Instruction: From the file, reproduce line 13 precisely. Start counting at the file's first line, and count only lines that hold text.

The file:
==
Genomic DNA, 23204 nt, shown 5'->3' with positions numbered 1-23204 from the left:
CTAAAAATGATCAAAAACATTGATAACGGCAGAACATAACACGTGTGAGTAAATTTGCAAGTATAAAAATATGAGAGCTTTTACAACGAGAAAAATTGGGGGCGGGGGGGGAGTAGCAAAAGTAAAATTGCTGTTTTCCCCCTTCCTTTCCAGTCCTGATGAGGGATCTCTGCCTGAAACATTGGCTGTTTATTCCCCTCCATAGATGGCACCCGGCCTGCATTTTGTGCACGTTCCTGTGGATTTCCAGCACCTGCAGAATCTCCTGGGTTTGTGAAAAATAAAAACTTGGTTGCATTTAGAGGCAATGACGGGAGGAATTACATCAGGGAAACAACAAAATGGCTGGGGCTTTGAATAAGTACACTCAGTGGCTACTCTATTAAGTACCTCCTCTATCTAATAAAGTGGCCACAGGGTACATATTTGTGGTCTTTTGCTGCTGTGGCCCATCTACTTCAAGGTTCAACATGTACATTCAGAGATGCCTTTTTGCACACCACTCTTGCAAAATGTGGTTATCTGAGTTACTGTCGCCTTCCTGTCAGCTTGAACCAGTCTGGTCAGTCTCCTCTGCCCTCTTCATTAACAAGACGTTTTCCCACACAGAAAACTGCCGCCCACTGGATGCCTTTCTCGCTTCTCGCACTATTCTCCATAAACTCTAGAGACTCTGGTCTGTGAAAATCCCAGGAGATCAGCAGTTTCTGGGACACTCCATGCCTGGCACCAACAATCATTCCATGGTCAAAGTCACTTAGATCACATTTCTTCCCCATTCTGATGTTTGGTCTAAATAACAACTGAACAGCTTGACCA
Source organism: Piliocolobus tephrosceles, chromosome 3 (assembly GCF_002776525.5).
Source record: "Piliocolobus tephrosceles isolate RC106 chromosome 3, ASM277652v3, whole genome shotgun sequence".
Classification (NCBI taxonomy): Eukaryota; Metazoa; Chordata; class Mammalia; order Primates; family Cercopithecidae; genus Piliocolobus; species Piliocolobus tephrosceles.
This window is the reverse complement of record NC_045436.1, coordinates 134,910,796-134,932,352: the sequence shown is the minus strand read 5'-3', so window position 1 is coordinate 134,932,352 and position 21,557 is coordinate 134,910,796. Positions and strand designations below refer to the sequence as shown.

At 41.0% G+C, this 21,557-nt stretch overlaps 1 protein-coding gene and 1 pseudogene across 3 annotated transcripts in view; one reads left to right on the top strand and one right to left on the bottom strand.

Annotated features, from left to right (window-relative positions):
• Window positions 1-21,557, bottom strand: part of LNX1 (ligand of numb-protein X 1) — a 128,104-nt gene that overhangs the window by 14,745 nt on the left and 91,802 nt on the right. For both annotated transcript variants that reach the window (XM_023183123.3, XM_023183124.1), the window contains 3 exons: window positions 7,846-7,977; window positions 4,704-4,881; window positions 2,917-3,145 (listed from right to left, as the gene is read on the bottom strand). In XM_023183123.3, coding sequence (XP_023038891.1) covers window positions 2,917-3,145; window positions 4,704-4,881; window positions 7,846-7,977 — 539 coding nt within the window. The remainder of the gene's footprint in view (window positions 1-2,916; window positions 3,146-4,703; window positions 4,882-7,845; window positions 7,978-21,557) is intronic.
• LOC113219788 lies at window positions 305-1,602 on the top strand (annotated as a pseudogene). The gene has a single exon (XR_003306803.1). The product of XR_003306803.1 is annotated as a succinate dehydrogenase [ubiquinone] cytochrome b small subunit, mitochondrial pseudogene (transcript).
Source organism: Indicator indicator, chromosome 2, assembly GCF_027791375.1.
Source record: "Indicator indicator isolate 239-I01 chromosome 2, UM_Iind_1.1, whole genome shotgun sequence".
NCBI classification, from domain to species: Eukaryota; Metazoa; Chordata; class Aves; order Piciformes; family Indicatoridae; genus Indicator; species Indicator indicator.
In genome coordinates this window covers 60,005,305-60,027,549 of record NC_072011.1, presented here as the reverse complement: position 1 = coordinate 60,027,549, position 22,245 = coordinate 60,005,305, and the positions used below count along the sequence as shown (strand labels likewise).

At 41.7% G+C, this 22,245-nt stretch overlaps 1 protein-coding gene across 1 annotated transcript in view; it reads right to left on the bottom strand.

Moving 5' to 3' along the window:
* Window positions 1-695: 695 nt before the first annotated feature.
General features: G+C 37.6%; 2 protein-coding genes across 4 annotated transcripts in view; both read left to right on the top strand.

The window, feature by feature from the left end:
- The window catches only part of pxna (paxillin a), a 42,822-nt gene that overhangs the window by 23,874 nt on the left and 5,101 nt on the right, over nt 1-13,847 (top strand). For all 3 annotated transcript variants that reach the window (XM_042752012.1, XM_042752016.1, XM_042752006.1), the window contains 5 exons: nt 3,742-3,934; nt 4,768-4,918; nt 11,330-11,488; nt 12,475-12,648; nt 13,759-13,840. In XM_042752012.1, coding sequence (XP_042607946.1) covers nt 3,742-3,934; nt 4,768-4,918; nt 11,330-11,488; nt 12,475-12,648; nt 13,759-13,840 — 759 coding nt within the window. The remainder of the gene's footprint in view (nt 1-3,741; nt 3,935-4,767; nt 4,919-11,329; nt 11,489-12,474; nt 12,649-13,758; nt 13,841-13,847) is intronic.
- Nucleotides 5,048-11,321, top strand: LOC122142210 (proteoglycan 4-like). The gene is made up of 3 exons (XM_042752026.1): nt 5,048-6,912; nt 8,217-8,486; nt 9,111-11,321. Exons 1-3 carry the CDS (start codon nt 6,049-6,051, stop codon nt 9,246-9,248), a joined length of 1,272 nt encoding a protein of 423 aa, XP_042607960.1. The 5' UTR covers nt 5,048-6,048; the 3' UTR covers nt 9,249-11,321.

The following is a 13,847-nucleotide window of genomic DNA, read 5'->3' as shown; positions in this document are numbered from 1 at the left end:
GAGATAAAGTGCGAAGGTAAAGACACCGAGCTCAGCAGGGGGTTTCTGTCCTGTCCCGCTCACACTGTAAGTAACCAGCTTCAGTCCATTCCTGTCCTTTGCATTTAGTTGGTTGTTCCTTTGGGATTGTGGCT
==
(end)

NCBI classification, from domain to species: Eukaryota; Metazoa; Chordata; class Aves; order Piciformes; family Indicatoridae; genus Indicator; species Indicator indicator.